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Our Blog: February 6th, 2019

Developmental Domain Series: Language Domain

This month, let’s take a closer look at the Language Domain, focusing on the development of oral language and vocabulary 

Vocabulary and oral language development is the foundation of later literacy skills, such as reading and writing. Research shows that exposing children to unfamiliar words in conversation has a positive impact on vocabulary development; and using complex, or “spicy,” words with young children benefits their reading comprehension into the fourth grade! Fortunately, the best way to support vocabulary and oral language development is simply to talk to and read with your child every day.   

Here are some additional fun strategies for you to promote oral language and vocabulary development at home: 

Infants: 

  • Hold eye contact as you talk with your baby. This helps establish an understanding of the norms of communication. 
  • Use gestures as you are talking to your infant. For example, tap your lips with your fingers when you say. “Eat.” You can tell your baby, “It’s time to eat. We are going to eat a banana.” Whenever you say “eat,” repeat the motion. With consistency, your child will be able to use these gestures to talk to you. 
  • As your baby chats to you, listen and repeat their babbles. Allow time for them to respond. This is the start of oral language and will show the flow and form of a conversation. 

Toddlers/Twos: 

  • Read your child’s favorite books and sing their favorite songs repeatedly. Encourage them to tell parts of the stories and sing the songs with you.  
  • When you are talking to your child about something, point to it. Similarly, if your child points to something, point to it and tell them what it is. 
  • Build on your child’s comments to make bigger phrases or sentences. For example, if your child says, “big dog,” you can add to their statement by saying, “Yes, there is a big dog by the tree.” 

Preschool/Pre-K: 

  • As you read to your child, ask them questions about what’s happening in the story and how they feel about it. This will help them to practice listening, retelling, and verbalizing thoughts. Ask questions that require your child to talk about the events of the story sequentially.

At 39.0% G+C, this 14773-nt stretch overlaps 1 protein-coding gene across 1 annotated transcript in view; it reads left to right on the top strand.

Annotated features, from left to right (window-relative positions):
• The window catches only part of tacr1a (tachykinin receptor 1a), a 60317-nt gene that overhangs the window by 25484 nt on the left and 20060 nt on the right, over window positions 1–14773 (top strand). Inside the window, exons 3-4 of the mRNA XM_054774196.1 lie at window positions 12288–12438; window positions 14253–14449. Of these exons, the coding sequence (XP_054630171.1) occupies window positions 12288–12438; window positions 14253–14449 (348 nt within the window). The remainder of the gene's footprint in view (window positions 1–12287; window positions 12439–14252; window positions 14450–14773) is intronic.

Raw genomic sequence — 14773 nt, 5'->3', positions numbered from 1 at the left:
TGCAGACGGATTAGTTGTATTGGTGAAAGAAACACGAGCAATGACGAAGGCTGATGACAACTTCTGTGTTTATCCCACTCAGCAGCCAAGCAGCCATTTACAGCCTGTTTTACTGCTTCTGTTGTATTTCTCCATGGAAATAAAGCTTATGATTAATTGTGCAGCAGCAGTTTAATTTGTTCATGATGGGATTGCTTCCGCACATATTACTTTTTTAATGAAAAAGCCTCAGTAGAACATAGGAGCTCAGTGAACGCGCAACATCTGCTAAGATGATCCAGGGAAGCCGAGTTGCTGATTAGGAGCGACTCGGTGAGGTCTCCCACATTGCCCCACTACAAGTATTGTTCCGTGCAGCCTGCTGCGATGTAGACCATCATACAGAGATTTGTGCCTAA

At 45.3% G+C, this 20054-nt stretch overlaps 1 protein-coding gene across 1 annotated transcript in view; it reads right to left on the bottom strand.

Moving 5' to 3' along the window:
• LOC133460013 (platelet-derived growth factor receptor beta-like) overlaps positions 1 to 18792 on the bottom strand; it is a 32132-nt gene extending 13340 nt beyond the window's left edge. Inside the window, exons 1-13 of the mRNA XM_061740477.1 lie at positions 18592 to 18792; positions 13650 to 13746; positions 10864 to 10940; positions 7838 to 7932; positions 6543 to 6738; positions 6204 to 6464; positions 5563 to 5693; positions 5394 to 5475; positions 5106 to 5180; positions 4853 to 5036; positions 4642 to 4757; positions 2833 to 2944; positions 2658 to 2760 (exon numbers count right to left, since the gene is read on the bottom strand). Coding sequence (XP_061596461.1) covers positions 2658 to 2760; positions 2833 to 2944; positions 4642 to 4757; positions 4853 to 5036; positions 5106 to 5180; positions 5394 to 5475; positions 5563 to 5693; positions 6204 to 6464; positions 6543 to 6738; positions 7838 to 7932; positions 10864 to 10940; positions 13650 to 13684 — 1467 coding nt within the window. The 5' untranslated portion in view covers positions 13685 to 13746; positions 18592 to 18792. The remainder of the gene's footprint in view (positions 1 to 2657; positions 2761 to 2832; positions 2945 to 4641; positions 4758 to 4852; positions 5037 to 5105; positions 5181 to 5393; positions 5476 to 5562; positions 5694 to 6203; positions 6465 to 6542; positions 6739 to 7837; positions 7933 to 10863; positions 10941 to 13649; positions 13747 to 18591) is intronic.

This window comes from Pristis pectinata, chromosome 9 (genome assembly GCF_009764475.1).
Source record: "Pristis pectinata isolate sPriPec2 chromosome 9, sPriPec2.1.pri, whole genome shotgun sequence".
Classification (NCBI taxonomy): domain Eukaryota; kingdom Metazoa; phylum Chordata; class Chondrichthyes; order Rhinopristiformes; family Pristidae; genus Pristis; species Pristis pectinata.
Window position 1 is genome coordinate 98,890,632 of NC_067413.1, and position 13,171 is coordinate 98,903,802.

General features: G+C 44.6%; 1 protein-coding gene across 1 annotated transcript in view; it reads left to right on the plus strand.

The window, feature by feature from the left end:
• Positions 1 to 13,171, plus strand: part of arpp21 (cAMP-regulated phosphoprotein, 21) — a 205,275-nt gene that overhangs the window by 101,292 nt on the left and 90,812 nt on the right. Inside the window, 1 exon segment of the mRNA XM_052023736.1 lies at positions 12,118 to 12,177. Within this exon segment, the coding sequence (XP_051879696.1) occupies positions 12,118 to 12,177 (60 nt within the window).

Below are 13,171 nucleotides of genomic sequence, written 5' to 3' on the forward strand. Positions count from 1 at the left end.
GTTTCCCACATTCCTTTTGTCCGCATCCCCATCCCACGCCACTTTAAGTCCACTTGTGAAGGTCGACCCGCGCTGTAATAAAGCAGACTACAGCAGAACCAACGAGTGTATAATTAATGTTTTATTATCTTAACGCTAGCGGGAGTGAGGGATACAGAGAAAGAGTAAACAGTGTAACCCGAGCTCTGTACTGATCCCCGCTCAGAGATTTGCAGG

• As your child speaks to you, listen and ask questions. The best questions are open-ended, meaning that they don’t have a right or wrong answer. Allow time for them to respond. In addition to asking follow-up questions, ask your child to explain what they’ve just said or to give more detail. 
  • Have frequent conversations with your child about things of interest to them. Use spicy, unfamiliar words and talk about what those words mean.  

School Age: 

  • Encourage your child to make comparisons of objects or events using descriptive words. For example, if you have two different leaves, ask your child how they are the same and how they are different. 
  • Have your child tell a story about something they recently experienced. Ask them what happened first, next, and last. Encourage them to tell the story sequentially. 
  • When shopping, talk with your child about what you need and plan to buy.  Encourage them to describe the items using precise words. Have them practice giving directions by explaining how to reach the item as you walk through the store. 

Here are some great resources about how to support language development at home:   

https://www.naeyc.org/our-work/families/support-language-development-infants-and-toddlers
https://www.naeyc.org/our-work/families/reinforcing-language-skills
https://www.naeyc.org/our-work/families/supporting-development-creativity 

Next month, we’ll focus on the literacy development portion of Language Development Domain. 

Miss the most recent article in our series? Read it here. 

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